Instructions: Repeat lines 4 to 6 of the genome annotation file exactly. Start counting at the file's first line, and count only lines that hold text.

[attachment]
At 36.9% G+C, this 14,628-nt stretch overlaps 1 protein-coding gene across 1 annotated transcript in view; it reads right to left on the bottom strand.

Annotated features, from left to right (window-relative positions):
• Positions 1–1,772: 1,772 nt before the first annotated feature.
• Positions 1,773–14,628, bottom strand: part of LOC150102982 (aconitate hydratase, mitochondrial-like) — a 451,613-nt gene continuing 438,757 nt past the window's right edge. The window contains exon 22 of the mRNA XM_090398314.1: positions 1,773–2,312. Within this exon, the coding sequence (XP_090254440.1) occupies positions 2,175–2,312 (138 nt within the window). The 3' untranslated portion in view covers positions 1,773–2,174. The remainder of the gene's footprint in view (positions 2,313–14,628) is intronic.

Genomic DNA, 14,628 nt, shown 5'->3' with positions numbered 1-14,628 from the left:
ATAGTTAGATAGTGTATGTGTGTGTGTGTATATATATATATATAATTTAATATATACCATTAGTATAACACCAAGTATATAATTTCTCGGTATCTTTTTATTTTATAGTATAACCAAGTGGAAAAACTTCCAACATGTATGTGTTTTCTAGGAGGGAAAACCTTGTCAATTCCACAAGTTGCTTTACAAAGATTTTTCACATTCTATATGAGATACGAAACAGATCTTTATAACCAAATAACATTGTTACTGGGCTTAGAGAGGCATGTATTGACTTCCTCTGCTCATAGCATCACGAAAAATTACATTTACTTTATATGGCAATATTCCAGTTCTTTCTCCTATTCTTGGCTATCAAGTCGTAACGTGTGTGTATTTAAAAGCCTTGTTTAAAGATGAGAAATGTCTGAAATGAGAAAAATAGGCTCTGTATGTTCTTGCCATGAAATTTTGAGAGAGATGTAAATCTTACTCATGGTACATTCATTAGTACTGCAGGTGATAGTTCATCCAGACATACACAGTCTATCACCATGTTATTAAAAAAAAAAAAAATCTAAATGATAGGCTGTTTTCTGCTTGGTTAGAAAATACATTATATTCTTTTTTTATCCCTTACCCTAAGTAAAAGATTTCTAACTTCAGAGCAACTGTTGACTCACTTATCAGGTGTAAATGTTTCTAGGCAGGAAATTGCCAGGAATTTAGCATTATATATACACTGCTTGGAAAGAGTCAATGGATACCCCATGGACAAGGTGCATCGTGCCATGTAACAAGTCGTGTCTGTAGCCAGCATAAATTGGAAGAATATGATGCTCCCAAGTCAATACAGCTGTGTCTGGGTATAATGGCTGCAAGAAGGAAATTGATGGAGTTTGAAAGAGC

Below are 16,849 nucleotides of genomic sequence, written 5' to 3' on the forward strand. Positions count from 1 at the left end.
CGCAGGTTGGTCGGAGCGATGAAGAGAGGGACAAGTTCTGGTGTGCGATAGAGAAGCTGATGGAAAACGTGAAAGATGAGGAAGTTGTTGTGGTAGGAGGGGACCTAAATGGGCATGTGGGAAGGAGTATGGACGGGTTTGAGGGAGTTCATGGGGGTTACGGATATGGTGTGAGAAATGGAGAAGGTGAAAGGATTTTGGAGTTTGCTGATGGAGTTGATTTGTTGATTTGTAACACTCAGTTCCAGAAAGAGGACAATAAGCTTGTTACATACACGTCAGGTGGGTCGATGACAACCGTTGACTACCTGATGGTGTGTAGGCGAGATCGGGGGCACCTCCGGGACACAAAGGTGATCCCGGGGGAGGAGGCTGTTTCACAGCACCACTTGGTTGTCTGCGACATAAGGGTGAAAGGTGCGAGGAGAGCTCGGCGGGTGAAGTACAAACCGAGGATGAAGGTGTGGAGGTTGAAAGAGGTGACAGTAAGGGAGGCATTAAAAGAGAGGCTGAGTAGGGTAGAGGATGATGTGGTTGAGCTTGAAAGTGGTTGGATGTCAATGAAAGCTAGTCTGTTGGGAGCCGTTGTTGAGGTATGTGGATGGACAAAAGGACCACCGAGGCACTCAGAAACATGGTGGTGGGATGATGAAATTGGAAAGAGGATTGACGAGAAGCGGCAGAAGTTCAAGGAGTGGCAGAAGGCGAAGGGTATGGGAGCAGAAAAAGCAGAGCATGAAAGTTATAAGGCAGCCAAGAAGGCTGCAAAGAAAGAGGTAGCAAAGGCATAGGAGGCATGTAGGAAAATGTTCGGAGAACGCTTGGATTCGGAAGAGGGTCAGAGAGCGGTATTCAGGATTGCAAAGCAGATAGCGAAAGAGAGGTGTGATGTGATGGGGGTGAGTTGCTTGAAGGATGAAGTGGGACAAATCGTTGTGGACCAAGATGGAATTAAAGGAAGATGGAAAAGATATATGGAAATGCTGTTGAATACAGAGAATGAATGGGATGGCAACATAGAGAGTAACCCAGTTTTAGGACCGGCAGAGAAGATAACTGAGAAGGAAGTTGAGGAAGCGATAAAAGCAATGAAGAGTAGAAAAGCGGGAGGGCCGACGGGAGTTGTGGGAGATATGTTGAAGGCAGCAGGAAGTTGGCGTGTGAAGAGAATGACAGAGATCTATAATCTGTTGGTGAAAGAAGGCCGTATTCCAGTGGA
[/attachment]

• Positions 1,773–14,628, bottom strand: part of LOC150102982 (aconitate hydratase, mitochondrial-like) — a 451,613-nt gene continuing 438,757 nt past the window's right edge. The window contains exon 22 of the mRNA XM_090398314.1: positions 1,773–2,312. Within this exon, the coding sequence (XP_090254440.1) occupies positions 2,175–2,312 (138 nt within the window). The 3' untranslated portion in view covers positions 1,773–2,174. The remainder of the gene's footprint in view (positions 2,313–14,628) is intronic.

Genomic DNA, 14,628 nt, shown 5'->3' with positions numbered 1-14,628 from the left:
ATAGTTAGATAGTGTATGTGTGTGTGTGTATATATATATATATAATTTAATATATACCATTAGTATAACACCAAGTATATAATTTCTCGGTATCTTTTTATTTTATAGTATAACCAAGTGGAAAAACTTCCAACATGTATGTGTTTTCTAGGAGGGAAAACCTTGTCAATTCCACAAGTTGCTTTACAAAGATTTTTCACATTCTATATGAGATACGAAACAGATCTTTATAACCAAATAACATTGTTACTGGGCTTAGAGAGGCATGTATTGACTTCCTCTGCTCATAGCATCACGAAAAATTACATTTACTTTATATGGCAATATTCCAGTTCTTTCTCCTATTCTTGGCTATCAAGTCGTAACGTGTGTGTATTTAAAAGCCTTGTTTAAAGATGAGAAATGTCTGAAATGAGAAAAATAGGCTCTGTATGTTCTTGCCATGAAATTTTGAGAGAGATGTAAATCTTACTCATGGTACATTCATTAGTACTGCAGGTGATAGTTCATCCAGACATACACAGTCTATCACCATGTTATTAAAAAAAAAAAAAATCTAAATGATAGGCTGTTTTCTGCTTGGTTAGAAAATACATTATATTCTTTTTTTATCCCTTACCCTAAGTAAAAGATTTCTAACTTCAGAGCAACTGTTGACTCACTTATCAGGTGTAAATGTTTCTAGGCAGGAAATTGCCAGGAATTTAGCATTATATATACACTGCTTGGAAAGAGTCAATGGATACCCCATGGACAAGGTGCATCGTGCCATGTAACAAGTCGTGTCTGTAGCCAGCATAAATTGGAAGAATATGATGCTCCCAAGTCAATACAGCTGTGTCTGGGTATAATGGCTGCAAGAAGGAAATTGATGGAGTTTGAAAGAGC